After flooding, pandemic, Italian club reopens | News
BEVERLY — First came the flood. In February 2020, three pipes burst at the Italian Community Center, sending 180,000 gallons of water flowing through the building at 302 Rantoul St. By the time the water could be turned off, the interior was completely destroyed.
Next up? The COVID-19 pandemic, which arrived in force the following month. Several members of the club died from the disease. Construction costs soared, putting into question whether the club could afford to rebuild. Members wondered if the ICC, whose roots in the city date back nearly a century, would ever reopen.
“We were in shock,” Italian Community Center president Guy Calabro said. “It was a perfect storm. A one-two punch. Everything went bad.”
More than three years later, the ICC is back on its feet. The club reopened last week after an arduous $1.8 million renovation that essentially created a whole new interior.
There are new walls, new floors, new ceilings, a new bar, a new game room — virtually everything but the building’s concrete exterior is brand-new.
“It’s totally different in here,” board member Victor Capozzi said.
The Italian Community Center was founded in 1933 by families that lived in the predominantly Italian neighborhood along Rantoul Street. Capozzi said the early members, including his grandfather, needed a place to gather because they were often ostracized due to their inability to speak English.
The club, which operates as a nonprofit, grew to more than 1,500 members, with separate memberships for Italians and non-Italians, who are called social members. The ICC became a go-to place for high school sports banquets and other community functions. It also gave out five $1,000 scholarships per year to high school students.
Like at other social clubs, membership declined as members aged and society changed. Curtis Matthews, who at 39 is one of the youngest board members at the club, said it’s difficult for households with two working parents to find time to stop by for a beer.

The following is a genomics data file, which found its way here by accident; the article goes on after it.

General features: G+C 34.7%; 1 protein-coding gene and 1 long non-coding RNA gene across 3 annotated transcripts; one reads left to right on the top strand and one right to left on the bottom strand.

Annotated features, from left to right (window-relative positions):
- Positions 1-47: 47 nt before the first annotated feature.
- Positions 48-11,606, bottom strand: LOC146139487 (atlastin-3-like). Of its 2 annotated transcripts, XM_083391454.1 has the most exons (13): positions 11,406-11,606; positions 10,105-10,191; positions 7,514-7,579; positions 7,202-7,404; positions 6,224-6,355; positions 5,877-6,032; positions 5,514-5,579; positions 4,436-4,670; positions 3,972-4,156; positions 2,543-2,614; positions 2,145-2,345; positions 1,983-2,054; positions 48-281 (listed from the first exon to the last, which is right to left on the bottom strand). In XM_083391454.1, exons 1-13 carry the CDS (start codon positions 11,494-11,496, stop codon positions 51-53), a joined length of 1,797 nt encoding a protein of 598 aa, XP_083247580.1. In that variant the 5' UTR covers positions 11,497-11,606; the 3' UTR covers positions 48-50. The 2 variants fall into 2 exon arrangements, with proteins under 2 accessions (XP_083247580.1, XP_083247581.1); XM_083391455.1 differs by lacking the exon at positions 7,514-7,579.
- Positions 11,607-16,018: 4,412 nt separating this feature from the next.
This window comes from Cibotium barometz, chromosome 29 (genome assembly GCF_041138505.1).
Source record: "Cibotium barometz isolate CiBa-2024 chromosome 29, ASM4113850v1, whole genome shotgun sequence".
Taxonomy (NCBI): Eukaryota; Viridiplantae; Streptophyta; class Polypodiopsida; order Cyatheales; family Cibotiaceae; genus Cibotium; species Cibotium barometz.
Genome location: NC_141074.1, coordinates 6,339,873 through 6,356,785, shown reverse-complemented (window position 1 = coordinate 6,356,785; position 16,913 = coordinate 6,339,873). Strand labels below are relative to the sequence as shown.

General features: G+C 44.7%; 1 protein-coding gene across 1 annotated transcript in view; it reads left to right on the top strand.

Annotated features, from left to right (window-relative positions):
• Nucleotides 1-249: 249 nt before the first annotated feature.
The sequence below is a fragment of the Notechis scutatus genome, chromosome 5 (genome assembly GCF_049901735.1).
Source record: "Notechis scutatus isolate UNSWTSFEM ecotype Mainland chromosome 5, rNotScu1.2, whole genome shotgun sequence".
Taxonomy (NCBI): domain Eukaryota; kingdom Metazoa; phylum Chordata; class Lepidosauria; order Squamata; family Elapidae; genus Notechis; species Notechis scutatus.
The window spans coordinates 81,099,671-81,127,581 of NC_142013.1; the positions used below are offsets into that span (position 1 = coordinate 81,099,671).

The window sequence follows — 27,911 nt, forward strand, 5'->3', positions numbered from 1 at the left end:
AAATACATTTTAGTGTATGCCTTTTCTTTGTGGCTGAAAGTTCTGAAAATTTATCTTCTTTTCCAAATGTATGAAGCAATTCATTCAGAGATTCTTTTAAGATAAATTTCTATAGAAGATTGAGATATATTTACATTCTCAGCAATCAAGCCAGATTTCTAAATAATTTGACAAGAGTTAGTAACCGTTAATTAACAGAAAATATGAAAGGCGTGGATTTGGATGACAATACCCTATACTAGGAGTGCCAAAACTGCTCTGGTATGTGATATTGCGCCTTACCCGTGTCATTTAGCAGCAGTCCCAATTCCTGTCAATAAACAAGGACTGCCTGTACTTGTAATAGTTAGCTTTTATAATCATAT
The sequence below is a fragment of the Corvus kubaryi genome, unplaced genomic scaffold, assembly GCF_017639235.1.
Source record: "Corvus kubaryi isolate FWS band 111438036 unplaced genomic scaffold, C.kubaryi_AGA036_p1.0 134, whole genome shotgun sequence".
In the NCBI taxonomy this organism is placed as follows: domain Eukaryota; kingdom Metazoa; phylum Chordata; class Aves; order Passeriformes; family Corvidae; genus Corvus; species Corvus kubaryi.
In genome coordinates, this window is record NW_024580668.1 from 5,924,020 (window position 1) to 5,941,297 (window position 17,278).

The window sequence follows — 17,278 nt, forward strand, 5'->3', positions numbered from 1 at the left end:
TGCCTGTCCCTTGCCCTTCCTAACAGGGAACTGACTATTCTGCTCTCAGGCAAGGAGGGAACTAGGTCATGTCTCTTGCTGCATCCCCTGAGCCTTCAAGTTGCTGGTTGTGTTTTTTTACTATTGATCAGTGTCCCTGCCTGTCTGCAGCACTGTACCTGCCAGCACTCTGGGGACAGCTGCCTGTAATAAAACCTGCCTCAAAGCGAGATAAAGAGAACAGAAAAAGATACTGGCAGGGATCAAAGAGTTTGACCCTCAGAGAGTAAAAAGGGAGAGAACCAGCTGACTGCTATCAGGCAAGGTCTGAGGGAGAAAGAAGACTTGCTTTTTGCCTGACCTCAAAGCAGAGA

Still, the club was doing fine until that fateful February. Calabro and Capozzi said the pipes burst after a freeze and thaw. By the time Calabro arrived, water was pouring out the front door onto Rantoul Street.
“I was in tears,” he said.
Calabro recalled walking through three or four feet of water to assess the damage. Ceiling tiles fell. Floors buckled. Walls cracked.
“Everything got ruined,” he said. “Everything.”
After some discussion about whether the club should find a new home, the decision was made to rebuild. “We thought it was worth saving,” Calabro said. “The Italians put a lot of effort into this club.”
The pandemic increased costs and slowed things down. But the club got it done by refinancing its mortgage (insurance covered only some of the costs) and relying on Capozzi, a general contractor, to help out with the renovations.
The upstairs function room is still being renovated and is not yet open. But the downstairs reopened for business last week. It features a new and expanded bar, with multiple big-screen TVs, a game room with two pool tables and five dart boards, and lighter colors replacing the black ceiling and gray walls.
“It used to be like a cave in here,” Capozzi said.
Ken Jones, 73, who has been a member for nearly 50 years, credited Calabro and Capozzi with steering the club through the tough times.
“They did a great job on the whole place,” he said. “It’s a wonderful place to come.”
With the club closed for the last three years, paid membership dropped to about 200. Calabro and Capozzi are hoping people will come back now that it’s open, and once they get a glimpse inside of the transformation. A grand re-opening is scheduled for Friday night, June 9, with a live band and free food.
“When people start to find out about it,” Jones said, “they’re going to come back.”
Staff Writer Paul Leighton can be reached at 978-338-2535, by email at firstname.lastname@example.org, or on Twitter at @heardinbeverly.